Anisocoria is a condition in which the pupil of one eye differs in size from the pupil of the other eye. It is usually mild, constant, and not a cause for concern. However, if it happens suddenly, it may be a sign of a serious medical condition and you should see an ophthalmologist right away. The underlying cause of anisocoria can be anything from medications to neurological conditions.
An eye exam can help determine the cause and the best treatment plan. Normally, the pupil size is the same in each eye, with both eyes dilating or narrowing together. The presence of anisocoria may be normal (physiological) or may be a sign of an underlying medical condition. In most cases, anisocoria is mild, constant, and not a cause for concern.
But if it happens suddenly, this can be a sign of a serious medical condition and you should see an ophthalmologist right away. Medications that can cause this condition generally include SSRIs (selective serotonin reuptake inhibitors) used to treat depression, scopolamine transdermal patches used to treat nausea and motion sickness caused by chemotherapy, and certain eye drops for glaucoma. An abnormality of the third cranial nerve (a nerve that runs from the brain to the eye socket and controls the position of the eyelids, eye movement, and pupil size) can also cause a pupillary abnormality. A pediatric ophthalmologist or neuroophthalmologist performs a complete eye exam to assess vision, eyelid position, eye movement, and the health of the front and back parts of the eyes (among other things).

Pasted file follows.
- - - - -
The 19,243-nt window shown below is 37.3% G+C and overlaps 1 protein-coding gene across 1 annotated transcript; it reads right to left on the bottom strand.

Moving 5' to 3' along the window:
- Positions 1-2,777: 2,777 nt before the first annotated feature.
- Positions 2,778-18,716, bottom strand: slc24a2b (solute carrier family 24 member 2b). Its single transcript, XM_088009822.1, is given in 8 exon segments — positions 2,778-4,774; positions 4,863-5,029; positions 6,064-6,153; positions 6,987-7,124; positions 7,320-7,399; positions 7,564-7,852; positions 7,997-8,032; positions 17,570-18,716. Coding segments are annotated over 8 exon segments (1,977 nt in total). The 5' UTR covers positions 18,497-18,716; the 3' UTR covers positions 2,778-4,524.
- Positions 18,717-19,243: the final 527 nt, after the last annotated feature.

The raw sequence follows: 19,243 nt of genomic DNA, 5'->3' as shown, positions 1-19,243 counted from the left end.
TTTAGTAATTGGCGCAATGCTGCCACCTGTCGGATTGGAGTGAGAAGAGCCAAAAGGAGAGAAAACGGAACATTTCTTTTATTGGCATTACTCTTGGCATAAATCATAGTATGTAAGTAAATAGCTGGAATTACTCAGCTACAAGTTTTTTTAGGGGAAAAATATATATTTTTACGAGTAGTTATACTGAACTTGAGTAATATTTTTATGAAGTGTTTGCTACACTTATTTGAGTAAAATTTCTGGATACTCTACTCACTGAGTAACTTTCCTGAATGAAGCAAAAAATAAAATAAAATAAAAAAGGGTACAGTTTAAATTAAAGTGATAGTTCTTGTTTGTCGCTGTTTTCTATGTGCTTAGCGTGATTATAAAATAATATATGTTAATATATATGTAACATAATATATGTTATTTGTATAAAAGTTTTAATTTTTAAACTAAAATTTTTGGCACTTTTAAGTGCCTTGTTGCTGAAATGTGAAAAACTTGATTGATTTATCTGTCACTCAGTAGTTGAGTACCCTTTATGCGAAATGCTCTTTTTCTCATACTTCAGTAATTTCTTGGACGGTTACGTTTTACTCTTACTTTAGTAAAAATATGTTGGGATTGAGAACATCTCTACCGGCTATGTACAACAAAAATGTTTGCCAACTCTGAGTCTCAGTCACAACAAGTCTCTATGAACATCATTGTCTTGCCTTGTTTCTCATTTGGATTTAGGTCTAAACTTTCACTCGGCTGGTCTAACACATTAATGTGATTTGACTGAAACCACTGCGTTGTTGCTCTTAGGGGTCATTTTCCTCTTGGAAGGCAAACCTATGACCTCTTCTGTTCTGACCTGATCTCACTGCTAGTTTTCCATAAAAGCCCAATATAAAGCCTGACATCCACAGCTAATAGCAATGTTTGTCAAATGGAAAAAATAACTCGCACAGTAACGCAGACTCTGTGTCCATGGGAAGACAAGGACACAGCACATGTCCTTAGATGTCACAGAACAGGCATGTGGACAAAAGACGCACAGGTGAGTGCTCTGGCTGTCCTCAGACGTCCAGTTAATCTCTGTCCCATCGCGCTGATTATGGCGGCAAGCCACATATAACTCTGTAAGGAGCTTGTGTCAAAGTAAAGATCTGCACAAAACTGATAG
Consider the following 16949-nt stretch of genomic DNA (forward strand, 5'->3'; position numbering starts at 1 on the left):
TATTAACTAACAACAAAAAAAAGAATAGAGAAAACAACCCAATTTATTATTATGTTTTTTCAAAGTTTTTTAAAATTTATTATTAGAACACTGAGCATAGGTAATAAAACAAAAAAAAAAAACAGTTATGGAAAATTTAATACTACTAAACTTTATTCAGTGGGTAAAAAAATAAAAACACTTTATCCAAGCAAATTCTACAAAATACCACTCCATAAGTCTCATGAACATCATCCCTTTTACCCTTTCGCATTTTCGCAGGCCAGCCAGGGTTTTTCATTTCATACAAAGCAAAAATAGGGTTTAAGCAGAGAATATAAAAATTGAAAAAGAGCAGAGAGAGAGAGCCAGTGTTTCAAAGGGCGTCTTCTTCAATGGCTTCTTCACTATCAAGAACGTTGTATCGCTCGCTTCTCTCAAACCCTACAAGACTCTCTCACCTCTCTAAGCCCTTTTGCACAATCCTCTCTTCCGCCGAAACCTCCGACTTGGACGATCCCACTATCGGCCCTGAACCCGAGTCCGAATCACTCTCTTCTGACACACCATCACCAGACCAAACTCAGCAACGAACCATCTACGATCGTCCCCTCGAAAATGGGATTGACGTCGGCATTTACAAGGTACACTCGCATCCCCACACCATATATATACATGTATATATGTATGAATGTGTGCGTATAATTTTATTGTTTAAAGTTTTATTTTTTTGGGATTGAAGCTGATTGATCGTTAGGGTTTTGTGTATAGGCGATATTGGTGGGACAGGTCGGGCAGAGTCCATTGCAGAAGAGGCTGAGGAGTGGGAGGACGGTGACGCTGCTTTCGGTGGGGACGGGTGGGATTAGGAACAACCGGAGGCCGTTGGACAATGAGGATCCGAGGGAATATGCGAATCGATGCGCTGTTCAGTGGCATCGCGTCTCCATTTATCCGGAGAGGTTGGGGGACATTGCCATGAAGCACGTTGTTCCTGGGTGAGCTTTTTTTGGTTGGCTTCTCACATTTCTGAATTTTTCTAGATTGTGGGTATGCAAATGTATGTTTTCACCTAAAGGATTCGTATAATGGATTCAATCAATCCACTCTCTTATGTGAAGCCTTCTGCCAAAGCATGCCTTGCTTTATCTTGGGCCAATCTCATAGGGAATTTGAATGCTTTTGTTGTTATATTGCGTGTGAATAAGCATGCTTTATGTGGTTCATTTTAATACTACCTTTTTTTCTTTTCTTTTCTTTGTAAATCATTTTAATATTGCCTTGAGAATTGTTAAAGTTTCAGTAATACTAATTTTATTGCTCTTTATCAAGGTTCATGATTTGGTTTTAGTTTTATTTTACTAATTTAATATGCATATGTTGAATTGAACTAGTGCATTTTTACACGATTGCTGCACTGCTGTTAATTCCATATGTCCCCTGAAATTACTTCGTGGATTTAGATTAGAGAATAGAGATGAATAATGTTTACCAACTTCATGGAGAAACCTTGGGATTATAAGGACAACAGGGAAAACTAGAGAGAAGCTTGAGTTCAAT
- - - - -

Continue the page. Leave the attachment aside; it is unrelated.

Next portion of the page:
When a child is diagnosed with Horner syndrome, the doctor may order additional tests, such as radiological studies, to help look for evidence of neuroblastoma or other abnormalities in the abdomen, chest, or neck. The ophthalmologist can treat the symptoms of iritis while determining and monitoring the underlying cause of the condition. Photochromic lenses also protect the eyes from harmful UV rays and high-energy blue light, especially the eye with the larger pupil, if it doesn't react normally to light. If you notice that your pupils aren't the same size, schedule an eye exam as soon as possible to rule out any serious conditions.
The sooner you determine the cause of anisocoria, the sooner your eye doctor can recommend the most appropriate treatment plan.